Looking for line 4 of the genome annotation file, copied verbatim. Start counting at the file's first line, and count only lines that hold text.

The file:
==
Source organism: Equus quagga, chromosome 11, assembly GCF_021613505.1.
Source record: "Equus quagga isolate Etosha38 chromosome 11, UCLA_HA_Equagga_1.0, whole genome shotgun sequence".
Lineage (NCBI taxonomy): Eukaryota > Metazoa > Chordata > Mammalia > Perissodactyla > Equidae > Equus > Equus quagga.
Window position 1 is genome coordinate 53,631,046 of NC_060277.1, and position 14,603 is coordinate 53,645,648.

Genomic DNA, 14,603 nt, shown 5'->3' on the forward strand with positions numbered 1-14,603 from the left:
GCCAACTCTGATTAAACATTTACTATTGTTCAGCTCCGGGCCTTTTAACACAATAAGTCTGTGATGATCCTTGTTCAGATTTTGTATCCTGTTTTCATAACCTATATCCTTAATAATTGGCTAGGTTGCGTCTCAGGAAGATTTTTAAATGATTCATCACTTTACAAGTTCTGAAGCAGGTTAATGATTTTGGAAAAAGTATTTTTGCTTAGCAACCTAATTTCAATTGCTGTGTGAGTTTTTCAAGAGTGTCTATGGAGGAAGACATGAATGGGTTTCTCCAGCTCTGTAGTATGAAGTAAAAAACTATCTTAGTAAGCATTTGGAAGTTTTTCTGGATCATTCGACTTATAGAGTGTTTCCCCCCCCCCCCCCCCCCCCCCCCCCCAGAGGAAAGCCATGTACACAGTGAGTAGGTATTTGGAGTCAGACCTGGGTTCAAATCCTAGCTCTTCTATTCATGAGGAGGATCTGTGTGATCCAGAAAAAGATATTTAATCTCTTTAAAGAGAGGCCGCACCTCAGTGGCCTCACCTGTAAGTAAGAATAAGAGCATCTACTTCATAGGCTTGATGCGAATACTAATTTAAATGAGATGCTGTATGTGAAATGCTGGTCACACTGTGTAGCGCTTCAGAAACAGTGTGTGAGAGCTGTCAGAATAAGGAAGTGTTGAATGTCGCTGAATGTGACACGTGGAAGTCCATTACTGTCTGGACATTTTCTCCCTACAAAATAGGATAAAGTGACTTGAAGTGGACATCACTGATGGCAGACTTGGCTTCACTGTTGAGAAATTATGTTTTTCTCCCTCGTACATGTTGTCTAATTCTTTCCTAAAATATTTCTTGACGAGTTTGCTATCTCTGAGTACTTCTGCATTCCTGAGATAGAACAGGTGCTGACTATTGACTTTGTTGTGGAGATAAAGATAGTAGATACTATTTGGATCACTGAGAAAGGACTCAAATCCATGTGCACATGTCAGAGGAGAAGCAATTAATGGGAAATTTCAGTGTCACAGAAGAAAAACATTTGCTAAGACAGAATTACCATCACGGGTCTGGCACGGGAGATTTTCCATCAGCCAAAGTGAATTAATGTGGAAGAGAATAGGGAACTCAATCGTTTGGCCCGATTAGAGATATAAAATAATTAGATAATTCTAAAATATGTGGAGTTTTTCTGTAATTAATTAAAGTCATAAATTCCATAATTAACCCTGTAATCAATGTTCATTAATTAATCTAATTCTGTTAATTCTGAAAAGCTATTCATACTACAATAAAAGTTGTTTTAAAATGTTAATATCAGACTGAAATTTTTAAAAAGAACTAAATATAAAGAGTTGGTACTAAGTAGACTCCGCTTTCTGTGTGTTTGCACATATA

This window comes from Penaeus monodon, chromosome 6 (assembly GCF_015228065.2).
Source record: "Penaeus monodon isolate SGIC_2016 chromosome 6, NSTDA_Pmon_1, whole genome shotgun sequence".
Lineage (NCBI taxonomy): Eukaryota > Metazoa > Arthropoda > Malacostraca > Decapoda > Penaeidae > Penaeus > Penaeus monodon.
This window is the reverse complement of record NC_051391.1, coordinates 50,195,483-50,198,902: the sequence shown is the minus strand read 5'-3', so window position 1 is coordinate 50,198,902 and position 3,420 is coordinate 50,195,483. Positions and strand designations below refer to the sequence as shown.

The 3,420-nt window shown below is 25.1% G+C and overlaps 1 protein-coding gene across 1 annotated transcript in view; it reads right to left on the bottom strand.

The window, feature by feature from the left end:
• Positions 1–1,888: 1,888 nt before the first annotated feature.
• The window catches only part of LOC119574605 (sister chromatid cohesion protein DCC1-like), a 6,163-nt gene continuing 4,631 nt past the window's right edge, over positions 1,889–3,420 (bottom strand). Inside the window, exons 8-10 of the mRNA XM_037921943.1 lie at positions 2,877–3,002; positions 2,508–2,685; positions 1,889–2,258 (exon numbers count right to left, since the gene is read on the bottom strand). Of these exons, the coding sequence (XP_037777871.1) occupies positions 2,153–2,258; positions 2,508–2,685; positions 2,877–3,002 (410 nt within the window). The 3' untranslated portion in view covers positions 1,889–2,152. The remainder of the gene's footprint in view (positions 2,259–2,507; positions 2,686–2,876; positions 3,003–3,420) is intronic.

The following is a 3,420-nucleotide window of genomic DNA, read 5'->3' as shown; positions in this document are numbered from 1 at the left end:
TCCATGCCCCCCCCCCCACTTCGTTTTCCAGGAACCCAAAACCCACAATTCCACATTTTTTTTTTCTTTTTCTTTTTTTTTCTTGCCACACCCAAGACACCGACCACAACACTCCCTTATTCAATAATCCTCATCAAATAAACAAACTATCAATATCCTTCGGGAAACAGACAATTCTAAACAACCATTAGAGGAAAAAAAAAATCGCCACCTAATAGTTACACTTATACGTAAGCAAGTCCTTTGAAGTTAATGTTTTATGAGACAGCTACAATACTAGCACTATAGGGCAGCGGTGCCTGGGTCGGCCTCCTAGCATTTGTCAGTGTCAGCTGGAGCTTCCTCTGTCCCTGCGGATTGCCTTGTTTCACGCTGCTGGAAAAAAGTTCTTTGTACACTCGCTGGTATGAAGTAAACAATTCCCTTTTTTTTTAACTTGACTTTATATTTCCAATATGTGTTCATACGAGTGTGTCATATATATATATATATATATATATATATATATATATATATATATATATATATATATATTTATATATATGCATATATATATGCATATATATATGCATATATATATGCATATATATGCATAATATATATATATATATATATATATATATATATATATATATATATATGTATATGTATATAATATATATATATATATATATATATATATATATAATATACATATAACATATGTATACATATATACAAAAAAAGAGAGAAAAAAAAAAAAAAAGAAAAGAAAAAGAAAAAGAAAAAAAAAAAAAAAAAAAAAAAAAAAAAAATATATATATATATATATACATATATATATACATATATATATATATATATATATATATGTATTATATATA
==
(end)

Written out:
Window position 1 is genome coordinate 53,631,046 of NC_060277.1, and position 14,603 is coordinate 53,645,648.